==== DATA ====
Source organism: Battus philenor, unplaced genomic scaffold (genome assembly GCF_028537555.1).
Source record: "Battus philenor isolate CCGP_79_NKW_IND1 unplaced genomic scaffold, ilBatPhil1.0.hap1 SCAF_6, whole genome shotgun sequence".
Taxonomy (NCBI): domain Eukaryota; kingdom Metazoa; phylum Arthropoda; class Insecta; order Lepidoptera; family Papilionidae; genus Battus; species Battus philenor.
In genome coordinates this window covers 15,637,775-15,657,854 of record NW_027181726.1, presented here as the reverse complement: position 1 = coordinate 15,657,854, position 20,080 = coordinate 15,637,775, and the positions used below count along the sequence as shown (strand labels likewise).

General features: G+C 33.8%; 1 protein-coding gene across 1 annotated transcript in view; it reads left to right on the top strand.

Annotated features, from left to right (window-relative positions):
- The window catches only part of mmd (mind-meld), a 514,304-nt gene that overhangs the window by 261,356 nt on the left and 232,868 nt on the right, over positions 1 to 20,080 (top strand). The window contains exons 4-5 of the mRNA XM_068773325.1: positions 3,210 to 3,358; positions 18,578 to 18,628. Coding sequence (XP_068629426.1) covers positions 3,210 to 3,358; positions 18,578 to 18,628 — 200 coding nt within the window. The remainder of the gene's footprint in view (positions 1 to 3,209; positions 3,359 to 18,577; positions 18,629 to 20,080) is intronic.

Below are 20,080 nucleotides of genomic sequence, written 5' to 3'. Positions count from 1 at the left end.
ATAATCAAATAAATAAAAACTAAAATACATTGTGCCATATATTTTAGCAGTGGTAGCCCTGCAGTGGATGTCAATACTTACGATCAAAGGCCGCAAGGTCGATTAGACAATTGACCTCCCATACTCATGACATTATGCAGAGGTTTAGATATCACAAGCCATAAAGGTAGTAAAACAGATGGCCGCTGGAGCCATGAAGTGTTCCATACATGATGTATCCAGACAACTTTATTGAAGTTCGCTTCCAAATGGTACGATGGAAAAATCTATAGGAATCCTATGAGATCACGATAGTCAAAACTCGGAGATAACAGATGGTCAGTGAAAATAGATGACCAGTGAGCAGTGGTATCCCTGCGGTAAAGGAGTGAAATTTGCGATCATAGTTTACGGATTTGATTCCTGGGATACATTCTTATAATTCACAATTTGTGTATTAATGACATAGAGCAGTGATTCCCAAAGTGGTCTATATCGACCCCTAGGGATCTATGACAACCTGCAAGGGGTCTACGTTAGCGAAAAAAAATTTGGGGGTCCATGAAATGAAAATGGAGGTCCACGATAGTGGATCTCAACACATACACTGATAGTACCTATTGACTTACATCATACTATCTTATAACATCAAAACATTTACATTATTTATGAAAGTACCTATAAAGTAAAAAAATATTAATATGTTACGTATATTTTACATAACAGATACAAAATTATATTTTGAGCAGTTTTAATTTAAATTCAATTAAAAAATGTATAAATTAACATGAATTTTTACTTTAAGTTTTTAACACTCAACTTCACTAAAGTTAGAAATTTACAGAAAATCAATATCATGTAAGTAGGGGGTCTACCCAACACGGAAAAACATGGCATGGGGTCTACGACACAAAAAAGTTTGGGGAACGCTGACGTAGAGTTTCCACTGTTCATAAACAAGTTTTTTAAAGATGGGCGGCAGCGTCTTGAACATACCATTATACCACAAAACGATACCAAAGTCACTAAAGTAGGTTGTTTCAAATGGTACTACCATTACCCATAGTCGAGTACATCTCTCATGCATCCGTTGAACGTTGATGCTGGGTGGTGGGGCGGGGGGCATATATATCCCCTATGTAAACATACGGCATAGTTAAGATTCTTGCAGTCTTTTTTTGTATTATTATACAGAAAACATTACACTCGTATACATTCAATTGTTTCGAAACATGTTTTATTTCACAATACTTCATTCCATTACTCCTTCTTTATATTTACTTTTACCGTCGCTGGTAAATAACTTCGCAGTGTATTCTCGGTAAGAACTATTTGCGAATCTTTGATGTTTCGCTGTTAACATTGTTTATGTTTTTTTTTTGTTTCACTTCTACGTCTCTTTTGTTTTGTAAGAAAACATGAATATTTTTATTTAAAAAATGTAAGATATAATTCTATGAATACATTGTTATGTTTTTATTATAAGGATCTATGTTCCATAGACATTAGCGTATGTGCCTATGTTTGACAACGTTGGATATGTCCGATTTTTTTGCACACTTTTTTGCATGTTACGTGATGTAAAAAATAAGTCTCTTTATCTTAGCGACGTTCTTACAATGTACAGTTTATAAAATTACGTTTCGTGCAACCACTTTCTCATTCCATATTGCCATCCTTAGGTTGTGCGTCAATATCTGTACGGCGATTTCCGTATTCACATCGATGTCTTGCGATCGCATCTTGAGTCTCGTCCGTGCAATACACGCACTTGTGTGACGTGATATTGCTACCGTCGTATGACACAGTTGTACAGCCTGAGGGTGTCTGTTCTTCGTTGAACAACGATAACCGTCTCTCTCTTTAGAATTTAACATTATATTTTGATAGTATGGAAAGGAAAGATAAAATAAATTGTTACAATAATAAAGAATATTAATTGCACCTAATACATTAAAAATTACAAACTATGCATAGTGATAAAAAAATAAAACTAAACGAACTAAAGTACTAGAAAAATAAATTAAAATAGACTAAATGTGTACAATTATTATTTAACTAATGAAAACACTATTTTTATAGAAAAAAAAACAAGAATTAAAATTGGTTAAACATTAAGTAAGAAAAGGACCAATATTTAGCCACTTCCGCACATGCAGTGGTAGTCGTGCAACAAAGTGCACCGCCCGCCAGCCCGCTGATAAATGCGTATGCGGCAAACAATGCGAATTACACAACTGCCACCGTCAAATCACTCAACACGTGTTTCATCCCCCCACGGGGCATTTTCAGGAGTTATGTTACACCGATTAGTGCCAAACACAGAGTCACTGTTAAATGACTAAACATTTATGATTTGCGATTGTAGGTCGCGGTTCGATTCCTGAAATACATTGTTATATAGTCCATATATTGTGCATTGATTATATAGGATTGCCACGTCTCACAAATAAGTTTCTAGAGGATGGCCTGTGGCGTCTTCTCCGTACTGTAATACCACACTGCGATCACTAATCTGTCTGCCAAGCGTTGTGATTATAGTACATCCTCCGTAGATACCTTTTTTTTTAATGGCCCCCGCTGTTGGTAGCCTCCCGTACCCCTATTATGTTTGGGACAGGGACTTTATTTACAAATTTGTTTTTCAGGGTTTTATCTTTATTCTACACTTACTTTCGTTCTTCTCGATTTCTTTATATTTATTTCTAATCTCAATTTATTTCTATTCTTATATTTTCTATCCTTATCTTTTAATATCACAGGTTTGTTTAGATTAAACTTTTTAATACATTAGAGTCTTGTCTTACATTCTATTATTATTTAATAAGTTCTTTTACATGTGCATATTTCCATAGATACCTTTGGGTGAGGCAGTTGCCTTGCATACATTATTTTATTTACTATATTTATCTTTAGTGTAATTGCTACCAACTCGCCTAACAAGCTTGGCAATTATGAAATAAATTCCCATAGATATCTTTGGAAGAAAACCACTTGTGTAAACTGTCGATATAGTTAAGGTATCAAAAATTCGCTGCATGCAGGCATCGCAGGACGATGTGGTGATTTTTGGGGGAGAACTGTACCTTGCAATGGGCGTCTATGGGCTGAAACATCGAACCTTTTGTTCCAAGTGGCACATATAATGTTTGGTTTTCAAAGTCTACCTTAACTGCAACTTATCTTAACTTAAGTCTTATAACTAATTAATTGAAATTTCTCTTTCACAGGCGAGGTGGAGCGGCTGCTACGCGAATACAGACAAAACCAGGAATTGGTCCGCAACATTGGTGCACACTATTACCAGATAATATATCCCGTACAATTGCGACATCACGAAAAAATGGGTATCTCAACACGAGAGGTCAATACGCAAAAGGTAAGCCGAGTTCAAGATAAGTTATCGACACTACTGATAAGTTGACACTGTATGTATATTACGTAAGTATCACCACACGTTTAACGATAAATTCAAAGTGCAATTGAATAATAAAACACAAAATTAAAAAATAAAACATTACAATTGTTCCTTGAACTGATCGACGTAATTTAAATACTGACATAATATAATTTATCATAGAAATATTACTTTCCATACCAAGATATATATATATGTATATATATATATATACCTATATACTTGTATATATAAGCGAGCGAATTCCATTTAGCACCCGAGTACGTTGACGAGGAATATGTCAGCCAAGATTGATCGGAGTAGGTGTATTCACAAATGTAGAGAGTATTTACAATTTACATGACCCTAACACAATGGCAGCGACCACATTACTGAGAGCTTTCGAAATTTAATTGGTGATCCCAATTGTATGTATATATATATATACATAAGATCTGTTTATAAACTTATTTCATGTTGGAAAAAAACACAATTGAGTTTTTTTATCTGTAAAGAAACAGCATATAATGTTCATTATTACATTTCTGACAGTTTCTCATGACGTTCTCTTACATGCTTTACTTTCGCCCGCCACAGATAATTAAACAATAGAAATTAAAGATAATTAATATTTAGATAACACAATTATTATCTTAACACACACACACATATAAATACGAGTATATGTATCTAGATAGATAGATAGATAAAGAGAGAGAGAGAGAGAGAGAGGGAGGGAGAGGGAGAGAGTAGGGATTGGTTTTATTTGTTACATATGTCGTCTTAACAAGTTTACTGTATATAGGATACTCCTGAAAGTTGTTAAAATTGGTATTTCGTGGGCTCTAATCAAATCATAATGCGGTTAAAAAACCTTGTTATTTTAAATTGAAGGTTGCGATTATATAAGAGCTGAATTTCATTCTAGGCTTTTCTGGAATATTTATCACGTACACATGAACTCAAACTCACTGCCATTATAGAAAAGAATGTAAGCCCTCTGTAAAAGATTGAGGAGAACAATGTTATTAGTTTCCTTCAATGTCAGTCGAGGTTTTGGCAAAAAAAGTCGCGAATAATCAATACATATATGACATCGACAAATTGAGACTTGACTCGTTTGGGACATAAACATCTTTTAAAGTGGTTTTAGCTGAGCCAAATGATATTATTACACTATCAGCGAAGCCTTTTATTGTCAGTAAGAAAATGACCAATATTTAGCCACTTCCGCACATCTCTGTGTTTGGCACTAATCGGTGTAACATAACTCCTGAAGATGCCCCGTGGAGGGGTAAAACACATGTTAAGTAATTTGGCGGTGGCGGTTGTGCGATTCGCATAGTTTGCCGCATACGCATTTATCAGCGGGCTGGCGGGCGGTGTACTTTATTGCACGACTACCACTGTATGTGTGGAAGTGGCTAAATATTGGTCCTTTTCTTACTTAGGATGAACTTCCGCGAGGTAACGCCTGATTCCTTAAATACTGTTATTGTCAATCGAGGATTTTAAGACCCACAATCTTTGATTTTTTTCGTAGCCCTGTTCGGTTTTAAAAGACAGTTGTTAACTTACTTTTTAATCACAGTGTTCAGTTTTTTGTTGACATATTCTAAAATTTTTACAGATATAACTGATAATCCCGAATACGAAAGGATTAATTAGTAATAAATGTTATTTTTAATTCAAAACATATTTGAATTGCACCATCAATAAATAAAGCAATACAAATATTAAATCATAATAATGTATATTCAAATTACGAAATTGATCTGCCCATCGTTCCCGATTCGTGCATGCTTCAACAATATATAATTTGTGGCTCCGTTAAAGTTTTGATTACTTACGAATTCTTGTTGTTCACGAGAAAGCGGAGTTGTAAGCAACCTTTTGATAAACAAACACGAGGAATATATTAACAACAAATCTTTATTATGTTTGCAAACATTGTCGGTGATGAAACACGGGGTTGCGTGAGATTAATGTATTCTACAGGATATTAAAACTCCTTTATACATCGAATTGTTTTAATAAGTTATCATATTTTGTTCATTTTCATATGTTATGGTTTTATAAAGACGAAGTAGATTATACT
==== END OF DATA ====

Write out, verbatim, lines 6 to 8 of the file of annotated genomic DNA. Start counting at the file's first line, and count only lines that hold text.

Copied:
Annotated features, from left to right (window-relative positions):
- The window catches only part of mmd (mind-meld), a 514,304-nt gene that overhangs the window by 261,356 nt on the left and 232,868 nt on the right, over positions 1 to 20,080 (top strand). The window contains exons 4-5 of the mRNA XM_068773325.1: positions 3,210 to 3,358; positions 18,578 to 18,628. Coding sequence (XP_068629426.1) covers positions 3,210 to 3,358; positions 18,578 to 18,628 — 200 coding nt within the window. The remainder of the gene's footprint in view (positions 1 to 3,209; positions 3,359 to 18,577; positions 18,629 to 20,080) is intronic.

Below are 20,080 nucleotides of genomic sequence, written 5' to 3'. Positions count from 1 at the left end.